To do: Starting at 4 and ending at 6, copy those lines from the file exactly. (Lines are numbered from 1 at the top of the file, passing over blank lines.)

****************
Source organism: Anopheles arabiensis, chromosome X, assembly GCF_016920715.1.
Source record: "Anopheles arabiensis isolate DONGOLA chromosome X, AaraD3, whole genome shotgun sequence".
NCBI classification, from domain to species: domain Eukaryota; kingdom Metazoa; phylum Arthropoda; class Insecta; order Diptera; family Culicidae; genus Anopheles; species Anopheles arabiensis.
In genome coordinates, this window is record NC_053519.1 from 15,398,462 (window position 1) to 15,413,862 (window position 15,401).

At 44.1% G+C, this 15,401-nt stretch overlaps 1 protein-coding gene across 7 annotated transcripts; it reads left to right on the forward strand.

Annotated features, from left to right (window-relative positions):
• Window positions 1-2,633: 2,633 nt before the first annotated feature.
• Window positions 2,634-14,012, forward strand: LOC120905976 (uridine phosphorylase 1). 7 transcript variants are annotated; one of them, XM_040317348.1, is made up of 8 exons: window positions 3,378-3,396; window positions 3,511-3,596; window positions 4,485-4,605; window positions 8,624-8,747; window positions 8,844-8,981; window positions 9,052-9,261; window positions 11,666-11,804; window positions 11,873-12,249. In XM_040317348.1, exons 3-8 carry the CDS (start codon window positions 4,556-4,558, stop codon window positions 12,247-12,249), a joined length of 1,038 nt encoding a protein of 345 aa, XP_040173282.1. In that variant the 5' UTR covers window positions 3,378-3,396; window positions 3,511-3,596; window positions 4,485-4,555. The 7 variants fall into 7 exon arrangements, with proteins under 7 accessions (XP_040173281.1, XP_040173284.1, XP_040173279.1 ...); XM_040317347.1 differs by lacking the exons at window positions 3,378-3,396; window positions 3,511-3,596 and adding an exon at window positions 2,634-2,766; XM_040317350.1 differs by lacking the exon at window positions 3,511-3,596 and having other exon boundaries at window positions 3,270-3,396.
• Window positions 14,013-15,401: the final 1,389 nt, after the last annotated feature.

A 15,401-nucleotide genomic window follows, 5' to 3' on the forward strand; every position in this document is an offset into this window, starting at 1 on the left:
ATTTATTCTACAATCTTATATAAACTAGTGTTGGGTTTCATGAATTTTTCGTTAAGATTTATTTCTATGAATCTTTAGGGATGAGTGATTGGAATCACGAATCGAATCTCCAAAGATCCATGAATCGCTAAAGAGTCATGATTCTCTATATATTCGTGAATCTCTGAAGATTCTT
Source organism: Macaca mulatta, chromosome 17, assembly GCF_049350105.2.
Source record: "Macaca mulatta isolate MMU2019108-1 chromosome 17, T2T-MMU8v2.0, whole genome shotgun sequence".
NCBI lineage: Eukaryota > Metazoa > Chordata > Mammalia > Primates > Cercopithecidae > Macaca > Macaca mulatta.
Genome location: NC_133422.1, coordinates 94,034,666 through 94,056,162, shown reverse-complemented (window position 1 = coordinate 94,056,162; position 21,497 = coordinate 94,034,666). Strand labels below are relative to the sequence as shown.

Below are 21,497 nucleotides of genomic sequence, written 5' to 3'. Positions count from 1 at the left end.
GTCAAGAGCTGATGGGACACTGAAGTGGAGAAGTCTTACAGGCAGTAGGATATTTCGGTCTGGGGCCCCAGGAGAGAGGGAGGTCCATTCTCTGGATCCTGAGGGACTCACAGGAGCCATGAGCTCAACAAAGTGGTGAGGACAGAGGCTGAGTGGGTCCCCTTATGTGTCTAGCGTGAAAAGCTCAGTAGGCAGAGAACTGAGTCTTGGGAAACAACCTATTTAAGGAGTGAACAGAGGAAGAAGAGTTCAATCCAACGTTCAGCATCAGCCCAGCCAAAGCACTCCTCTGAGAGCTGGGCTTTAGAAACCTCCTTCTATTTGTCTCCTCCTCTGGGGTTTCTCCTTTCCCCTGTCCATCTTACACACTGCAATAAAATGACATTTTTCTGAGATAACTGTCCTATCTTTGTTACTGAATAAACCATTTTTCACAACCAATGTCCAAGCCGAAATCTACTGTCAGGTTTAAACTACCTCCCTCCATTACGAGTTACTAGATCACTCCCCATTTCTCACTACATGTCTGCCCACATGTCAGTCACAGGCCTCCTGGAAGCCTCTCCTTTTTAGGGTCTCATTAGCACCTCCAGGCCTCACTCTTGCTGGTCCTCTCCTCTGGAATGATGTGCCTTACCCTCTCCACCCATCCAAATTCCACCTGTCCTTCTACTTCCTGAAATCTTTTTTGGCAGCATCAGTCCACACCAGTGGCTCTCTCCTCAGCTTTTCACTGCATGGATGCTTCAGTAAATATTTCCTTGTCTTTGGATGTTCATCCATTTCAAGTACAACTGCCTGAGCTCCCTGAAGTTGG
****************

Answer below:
In genome coordinates, this window is record NC_053519.1 from 15,398,462 (window position 1) to 15,413,862 (window position 15,401).

At 44.1% G+C, this 15,401-nt stretch overlaps 1 protein-coding gene across 7 annotated transcripts; it reads left to right on the forward strand.

Annotated features, from left to right (window-relative positions):